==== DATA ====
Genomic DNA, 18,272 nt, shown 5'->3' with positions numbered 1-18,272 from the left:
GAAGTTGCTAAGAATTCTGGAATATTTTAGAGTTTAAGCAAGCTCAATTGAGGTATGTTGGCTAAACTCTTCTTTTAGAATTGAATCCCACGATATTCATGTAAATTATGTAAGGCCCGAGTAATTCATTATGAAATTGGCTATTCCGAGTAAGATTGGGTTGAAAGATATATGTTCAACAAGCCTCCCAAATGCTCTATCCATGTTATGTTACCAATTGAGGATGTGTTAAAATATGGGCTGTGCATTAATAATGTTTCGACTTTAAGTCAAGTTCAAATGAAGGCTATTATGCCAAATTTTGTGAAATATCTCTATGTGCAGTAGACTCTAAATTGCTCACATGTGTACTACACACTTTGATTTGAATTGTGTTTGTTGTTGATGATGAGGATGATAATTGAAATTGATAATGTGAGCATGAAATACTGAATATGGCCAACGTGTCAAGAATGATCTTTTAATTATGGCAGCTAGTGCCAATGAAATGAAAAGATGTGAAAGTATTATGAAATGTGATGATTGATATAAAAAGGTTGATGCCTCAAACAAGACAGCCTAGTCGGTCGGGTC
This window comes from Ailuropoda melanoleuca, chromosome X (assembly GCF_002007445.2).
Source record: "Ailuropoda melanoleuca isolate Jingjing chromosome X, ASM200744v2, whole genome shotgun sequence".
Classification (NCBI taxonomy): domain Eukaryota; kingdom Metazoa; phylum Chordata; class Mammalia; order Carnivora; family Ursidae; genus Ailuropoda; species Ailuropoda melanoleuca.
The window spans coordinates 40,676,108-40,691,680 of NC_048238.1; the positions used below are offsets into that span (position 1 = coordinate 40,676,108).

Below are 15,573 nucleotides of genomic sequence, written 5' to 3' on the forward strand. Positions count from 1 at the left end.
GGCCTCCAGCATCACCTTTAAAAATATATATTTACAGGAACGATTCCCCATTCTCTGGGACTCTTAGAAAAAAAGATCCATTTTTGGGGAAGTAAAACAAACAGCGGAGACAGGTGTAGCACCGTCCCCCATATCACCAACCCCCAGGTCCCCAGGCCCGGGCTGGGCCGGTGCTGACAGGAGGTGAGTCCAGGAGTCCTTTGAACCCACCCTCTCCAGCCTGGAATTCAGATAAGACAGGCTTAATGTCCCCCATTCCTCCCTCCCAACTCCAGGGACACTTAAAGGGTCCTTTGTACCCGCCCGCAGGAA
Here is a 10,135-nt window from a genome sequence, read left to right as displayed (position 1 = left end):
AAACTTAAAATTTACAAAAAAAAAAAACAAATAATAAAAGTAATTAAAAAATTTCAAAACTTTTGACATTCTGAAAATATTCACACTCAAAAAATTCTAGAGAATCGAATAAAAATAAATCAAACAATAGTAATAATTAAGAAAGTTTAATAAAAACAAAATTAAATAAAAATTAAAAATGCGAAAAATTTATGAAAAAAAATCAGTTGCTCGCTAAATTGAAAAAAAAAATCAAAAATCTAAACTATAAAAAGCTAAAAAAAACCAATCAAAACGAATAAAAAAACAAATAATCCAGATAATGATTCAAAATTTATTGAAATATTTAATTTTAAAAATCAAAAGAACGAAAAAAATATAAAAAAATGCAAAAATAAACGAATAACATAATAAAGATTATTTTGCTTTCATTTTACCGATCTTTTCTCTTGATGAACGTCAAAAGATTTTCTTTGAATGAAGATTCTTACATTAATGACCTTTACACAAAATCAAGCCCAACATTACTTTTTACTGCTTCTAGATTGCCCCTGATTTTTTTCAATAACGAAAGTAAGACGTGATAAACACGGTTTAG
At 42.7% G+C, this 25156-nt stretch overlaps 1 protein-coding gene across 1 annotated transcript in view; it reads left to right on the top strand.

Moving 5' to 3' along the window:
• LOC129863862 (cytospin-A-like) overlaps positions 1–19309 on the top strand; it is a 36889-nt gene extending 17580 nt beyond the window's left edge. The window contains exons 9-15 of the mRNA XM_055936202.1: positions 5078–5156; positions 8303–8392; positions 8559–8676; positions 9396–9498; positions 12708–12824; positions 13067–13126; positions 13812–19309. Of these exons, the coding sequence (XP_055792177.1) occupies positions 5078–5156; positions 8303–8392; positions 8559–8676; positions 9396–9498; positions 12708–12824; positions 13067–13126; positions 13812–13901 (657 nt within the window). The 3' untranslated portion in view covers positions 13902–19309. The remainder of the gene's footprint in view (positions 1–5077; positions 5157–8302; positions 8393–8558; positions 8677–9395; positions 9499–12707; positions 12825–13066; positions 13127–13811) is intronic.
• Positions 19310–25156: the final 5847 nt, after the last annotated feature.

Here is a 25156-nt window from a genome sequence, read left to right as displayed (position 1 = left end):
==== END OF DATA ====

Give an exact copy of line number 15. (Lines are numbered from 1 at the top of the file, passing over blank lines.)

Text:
Here is a 25156-nt window from a genome sequence, read left to right as displayed (position 1 = left end):